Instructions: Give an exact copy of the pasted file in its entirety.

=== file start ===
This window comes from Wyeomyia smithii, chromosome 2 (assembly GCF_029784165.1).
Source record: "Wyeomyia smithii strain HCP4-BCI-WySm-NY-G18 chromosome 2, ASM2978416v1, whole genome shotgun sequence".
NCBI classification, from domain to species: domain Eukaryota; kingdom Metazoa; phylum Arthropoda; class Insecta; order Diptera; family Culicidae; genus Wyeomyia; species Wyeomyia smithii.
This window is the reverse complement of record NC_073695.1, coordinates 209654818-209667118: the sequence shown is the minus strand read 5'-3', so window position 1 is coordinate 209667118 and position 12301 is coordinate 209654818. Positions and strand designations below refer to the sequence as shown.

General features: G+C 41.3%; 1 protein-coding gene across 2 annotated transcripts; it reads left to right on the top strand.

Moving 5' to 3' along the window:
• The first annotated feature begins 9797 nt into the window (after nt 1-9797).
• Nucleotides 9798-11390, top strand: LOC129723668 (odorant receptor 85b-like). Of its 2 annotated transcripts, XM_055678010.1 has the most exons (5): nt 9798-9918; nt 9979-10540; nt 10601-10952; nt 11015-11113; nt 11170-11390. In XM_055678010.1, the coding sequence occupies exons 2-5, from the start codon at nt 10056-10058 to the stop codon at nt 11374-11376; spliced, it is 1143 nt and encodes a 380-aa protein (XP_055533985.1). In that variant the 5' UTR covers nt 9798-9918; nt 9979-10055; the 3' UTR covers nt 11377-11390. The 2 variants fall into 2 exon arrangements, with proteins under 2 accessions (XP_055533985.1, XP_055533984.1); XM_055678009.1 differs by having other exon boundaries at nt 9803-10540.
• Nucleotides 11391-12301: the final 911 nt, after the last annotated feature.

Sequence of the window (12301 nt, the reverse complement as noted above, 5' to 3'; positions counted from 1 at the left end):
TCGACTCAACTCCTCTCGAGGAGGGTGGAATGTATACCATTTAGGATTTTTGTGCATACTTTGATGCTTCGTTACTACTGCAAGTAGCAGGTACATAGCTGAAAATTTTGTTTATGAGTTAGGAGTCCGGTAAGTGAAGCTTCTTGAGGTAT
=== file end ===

This window comes from Wyeomyia smithii, chromosome 2 (assembly GCF_029784165.1).
Source record: "Wyeomyia smithii strain HCP4-BCI-WySm-NY-G18 chromosome 2, ASM2978416v1, whole genome shotgun sequence".
NCBI classification, from domain to species: domain Eukaryota; kingdom Metazoa; phylum Arthropoda; class Insecta; order Diptera; family Culicidae; genus Wyeomyia; species Wyeomyia smithii.
This window is the reverse complement of record NC_073695.1, coordinates 209654818-209667118: the sequence shown is the minus strand read 5'-3', so window position 1 is coordinate 209667118 and position 12301 is coordinate 209654818. Positions and strand designations below refer to the sequence as shown.

General features: G+C 41.3%; 1 protein-coding gene across 2 annotated transcripts; it reads left to right on the top strand.

Moving 5' to 3' along the window:
• The first annotated feature begins 9797 nt into the window (after nt 1-9797).
• Nucleotides 9798-11390, top strand: LOC129723668 (odorant receptor 85b-like). Of its 2 annotated transcripts, XM_055678010.1 has the most exons (5): nt 9798-9918; nt 9979-10540; nt 10601-10952; nt 11015-11113; nt 11170-11390. In XM_055678010.1, the coding sequence occupies exons 2-5, from the start codon at nt 10056-10058 to the stop codon at nt 11374-11376; spliced, it is 1143 nt and encodes a 380-aa protein (XP_055533985.1). In that variant the 5' UTR covers nt 9798-9918; nt 9979-10055; the 3' UTR covers nt 11377-11390. The 2 variants fall into 2 exon arrangements, with proteins under 2 accessions (XP_055533985.1, XP_055533984.1); XM_055678009.1 differs by having other exon boundaries at nt 9803-10540.
• Nucleotides 11391-12301: the final 911 nt, after the last annotated feature.

Sequence of the window (12301 nt, the reverse complement as noted above, 5' to 3'; positions counted from 1 at the left end):
TCGACTCAACTCCTCTCGAGGAGGGTGGAATGTATACCATTTAGGATTTTTGTGCATACTTTGATGCTTCGTTACTACTGCAAGTAGCAGGTACATAGCTGAAAATTTTGTTTATGAGTTAGGAGTCCGGTAAGTGAAGCTTCTTGAGGTAT